, so naturally anti-pot groups want you to worry about your kids getting "pot candy" this Halloween, something that absolutely never ever happens.
On Monday, October 24, Orange County Sheriff Jerry Demings capitalized on parent's seasonal anxiety surrounding strangers handing out Halloween candy, warning everyone to be on the lookout for marijuana-laced candy this weekend, reports the Orlando Sentinel.
Speaking at a news conference hosted by the anti-medical-marijuana group "Don't Let Florida Go to Pot," Demings went on to warn citizens that if we pass Amendment 2 this November, a common-sense bill that would legalize medical marijuana and help people with debilitating illnesses, then potheads will more than likely start handing out weed candy to kids.
"It looks like any other candy," Demings said. "Sometimes there's just mean-spirited people who infuse these type of products into our society to create confusion and injure our children and other people."
No, they don't.
"Even though the potential for the marijuana edibles appearing this year may be somewhat minimal," said Demings, "it is still a threat in our community."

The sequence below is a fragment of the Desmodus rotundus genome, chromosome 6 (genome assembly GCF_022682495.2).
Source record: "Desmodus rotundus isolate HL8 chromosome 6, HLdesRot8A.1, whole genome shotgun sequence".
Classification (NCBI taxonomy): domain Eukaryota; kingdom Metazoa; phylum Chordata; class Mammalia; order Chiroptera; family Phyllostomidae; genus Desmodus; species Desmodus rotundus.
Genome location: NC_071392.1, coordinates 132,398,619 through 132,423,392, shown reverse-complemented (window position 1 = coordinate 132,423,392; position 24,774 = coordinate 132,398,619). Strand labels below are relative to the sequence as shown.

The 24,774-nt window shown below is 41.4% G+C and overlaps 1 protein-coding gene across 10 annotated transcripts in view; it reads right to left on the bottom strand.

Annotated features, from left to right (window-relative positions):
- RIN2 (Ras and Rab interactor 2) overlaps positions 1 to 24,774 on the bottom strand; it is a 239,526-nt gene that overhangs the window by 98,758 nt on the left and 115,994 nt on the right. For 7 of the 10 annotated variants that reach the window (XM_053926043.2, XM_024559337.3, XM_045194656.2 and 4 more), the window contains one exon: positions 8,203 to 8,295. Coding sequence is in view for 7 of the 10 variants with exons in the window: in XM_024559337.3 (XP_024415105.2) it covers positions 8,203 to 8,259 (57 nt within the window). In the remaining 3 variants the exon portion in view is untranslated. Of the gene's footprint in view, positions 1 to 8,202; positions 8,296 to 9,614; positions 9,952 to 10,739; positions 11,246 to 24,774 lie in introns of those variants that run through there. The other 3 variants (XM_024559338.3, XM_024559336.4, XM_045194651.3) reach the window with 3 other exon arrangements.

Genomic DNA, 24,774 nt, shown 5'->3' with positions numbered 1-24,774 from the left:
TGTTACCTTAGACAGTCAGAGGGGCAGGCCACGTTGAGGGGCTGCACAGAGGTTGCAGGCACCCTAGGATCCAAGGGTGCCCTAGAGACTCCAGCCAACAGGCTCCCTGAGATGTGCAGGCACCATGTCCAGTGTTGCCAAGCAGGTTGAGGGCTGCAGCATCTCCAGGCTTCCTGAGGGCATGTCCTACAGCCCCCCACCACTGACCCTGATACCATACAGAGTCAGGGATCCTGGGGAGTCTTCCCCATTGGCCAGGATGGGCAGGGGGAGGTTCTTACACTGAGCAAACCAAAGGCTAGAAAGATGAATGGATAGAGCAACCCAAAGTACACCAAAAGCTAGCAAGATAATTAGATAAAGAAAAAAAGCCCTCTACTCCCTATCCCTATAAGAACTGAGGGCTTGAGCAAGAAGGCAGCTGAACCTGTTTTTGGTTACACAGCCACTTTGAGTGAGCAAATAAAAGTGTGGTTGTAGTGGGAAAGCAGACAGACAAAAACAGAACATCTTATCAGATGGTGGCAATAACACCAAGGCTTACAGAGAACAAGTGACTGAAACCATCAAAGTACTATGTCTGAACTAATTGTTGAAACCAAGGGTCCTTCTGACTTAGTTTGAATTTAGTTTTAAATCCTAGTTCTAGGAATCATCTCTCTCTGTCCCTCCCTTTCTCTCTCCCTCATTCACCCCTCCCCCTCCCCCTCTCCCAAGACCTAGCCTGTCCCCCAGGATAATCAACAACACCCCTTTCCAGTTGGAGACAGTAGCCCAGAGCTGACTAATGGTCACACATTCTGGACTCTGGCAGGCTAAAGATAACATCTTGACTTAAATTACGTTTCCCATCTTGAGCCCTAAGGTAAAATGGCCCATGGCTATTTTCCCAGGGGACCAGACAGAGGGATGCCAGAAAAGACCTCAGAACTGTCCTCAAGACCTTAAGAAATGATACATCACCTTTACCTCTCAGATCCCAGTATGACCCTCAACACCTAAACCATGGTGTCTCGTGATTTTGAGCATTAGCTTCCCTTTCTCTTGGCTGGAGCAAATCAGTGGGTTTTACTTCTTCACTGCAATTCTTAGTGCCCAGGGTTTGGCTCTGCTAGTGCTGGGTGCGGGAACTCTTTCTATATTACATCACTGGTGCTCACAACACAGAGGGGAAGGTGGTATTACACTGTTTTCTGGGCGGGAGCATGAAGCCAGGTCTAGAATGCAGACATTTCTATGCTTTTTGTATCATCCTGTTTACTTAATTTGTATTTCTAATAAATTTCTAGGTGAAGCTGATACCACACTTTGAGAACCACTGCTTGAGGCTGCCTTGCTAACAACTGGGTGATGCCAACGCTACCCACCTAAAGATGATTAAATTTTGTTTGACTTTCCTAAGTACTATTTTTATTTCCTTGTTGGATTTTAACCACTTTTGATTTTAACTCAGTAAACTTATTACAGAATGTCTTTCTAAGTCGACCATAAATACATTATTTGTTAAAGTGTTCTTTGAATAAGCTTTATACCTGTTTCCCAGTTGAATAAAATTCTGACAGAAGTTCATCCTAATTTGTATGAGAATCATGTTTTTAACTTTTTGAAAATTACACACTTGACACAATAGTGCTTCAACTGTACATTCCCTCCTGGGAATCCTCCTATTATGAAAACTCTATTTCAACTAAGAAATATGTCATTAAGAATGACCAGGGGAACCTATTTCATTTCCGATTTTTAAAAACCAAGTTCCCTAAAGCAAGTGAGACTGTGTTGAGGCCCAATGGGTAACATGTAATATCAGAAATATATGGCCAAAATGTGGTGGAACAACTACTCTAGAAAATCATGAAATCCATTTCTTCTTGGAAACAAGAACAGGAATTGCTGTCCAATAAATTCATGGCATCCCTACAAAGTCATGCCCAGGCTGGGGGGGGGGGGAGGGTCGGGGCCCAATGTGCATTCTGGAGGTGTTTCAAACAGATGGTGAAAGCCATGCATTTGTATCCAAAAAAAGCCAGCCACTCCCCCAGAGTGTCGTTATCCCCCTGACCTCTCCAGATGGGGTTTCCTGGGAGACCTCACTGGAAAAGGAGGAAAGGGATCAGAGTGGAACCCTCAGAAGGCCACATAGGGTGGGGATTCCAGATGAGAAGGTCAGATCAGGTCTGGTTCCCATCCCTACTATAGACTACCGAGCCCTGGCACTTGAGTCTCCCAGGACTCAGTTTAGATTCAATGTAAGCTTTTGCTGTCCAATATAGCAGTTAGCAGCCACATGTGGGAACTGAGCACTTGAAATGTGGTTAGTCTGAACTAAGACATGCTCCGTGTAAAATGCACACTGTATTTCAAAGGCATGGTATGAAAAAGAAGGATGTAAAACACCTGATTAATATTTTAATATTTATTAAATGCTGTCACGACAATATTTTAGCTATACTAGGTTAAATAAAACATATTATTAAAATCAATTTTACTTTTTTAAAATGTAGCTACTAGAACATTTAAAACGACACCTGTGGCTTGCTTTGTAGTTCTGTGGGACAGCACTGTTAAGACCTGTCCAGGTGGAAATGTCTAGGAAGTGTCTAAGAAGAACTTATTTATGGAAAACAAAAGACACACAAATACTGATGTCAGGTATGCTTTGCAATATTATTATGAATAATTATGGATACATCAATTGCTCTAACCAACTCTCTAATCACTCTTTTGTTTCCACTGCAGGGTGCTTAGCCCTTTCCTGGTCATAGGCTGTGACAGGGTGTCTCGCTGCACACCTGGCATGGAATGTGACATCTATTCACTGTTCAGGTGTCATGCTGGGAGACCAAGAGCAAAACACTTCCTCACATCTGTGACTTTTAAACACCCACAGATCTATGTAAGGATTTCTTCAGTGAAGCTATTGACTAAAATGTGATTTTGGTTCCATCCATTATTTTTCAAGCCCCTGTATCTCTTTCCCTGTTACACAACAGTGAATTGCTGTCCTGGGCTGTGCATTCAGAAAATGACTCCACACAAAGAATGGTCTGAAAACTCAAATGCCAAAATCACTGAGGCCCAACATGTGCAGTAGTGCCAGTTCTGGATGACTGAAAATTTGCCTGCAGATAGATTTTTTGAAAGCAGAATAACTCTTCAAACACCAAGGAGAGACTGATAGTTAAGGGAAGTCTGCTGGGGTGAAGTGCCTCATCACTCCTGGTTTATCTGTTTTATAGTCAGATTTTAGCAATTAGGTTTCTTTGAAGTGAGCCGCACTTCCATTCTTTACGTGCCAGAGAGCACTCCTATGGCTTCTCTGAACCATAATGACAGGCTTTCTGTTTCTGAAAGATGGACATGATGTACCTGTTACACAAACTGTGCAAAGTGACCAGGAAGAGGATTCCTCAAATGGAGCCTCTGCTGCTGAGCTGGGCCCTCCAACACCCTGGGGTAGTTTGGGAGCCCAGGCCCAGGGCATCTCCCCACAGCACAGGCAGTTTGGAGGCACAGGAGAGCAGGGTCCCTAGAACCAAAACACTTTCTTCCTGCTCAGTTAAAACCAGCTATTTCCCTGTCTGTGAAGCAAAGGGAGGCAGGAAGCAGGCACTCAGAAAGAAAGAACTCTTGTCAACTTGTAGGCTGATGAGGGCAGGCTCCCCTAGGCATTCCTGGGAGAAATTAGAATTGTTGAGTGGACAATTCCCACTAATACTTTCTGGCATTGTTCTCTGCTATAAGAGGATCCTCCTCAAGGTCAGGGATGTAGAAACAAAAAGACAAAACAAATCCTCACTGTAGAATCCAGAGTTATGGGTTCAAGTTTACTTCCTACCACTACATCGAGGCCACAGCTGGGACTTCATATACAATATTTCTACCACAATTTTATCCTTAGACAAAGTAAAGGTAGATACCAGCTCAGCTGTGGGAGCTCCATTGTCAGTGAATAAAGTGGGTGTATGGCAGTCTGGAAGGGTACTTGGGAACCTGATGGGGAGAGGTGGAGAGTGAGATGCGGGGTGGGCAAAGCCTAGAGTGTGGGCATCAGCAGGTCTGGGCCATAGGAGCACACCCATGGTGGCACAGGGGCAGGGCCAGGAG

No, it's not.
The fear that parents should be on the look out for devious druggies attempting to disperse dope via trick-or-treating has been debunked and over and over again
. Sure, be a responsible parent and check your kid's bag for anything weird. But the likelihood of you finding weed is next to zero.
In fact, you're actually more likely to get Ebola this Halloween than receive pot-laced candy ...
The idea that there's people out there who will maliciously handout drugs to kids is based on nothing. According to the Guardian
, throughout the whole year of 2014, the weed-friendly state of Colorado had only 16 cases of accidental marijuana ingestion with children under the age of 9. During Halloween? Zero.
How about in the state of Washington, another place were recreational marijuana is legal? Again, zero cases.
It's important to note that Amendment 2 isn't pushing for recreational marijuana use
, it's asking that we allow state-approved doctors to prescribe medical cannabis to patients suffering from debilitating illnesses like cancer, HIV, Lou Gehrig's disease, and Parkinson's disease – a treatment that medical experts agree is extremely effective.
This isn't a new revelation. Medical marijuana is already legal in 25 states and Washington D.C.
Sorry Demings, but no stoners, let alone cancer patients, will be handing out weed this Halloween.
Florida is only a couple weeks away from potentially passing the pro-medical marijuana-friendly